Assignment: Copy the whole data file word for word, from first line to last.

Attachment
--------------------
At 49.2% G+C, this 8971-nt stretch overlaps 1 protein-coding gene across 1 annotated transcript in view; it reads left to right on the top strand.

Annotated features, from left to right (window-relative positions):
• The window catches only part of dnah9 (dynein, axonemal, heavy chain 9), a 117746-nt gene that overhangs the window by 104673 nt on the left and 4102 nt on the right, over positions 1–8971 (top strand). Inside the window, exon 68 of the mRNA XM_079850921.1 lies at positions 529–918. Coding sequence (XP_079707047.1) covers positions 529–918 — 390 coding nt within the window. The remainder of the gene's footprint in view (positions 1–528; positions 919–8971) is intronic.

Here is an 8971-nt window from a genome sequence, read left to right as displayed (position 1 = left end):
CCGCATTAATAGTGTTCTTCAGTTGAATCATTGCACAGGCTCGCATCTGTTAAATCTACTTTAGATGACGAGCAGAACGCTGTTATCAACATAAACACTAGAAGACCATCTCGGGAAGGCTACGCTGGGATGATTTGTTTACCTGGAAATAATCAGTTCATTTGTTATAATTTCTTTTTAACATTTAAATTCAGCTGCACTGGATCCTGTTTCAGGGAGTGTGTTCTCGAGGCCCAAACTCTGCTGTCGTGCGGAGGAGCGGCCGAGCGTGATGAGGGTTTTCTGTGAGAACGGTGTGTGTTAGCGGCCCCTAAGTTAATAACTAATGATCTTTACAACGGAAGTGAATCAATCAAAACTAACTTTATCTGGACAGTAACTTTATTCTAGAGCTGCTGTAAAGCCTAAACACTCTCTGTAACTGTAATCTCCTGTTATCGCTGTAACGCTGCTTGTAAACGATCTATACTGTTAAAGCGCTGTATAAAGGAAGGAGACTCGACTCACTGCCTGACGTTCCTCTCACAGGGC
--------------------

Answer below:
At 49.2% G+C, this 8971-nt stretch overlaps 1 protein-coding gene across 1 annotated transcript in view; it reads left to right on the top strand.

Annotated features, from left to right (window-relative positions):
• The window catches only part of dnah9 (dynein, axonemal, heavy chain 9), a 117746-nt gene that overhangs the window by 104673 nt on the left and 4102 nt on the right, over positions 1–8971 (top strand). Inside the window, exon 68 of the mRNA XM_079850921.1 lies at positions 529–918. Coding sequence (XP_079707047.1) covers positions 529–918 — 390 coding nt within the window. The remainder of the gene's footprint in view (positions 1–528; positions 919–8971) is intronic.

Here is an 8971-nt window from a genome sequence, read left to right as displayed (position 1 = left end):
CCGCATTAATAGTGTTCTTCAGTTGAATCATTGCACAGGCTCGCATCTGTTAAATCTACTTTAGATGACGAGCAGAACGCTGTTATCAACATAAACACTAGAAGACCATCTCGGGAAGGCTACGCTGGGATGATTTGTTTACCTGGAAATAATCAGTTCATTTGTTATAATTTCTTTTTAACATTTAAATTCAGCTGCACTGGATCCTGTTTCAGGGAGTGTGTTCTCGAGGCCCAAACTCTGCTGTCGTGCGGAGGAGCGGCCGAGCGTGATGAGGGTTTTCTGTGAGAACGGTGTGTGTTAGCGGCCCCTAAGTTAATAACTAATGATCTTTACAACGGAAGTGAATCAATCAAAACTAACTTTATCTGGACAGTAACTTTATTCTAGAGCTGCTGTAAAGCCTAAACACTCTCTGTAACTGTAATCTCCTGTTATCGCTGTAACGCTGCTTGTAAACGATCTATACTGTTAAAGCGCTGTATAAAGGAAGGAGACTCGACTCACTGCCTGACGTTCCTCTCACAGGGC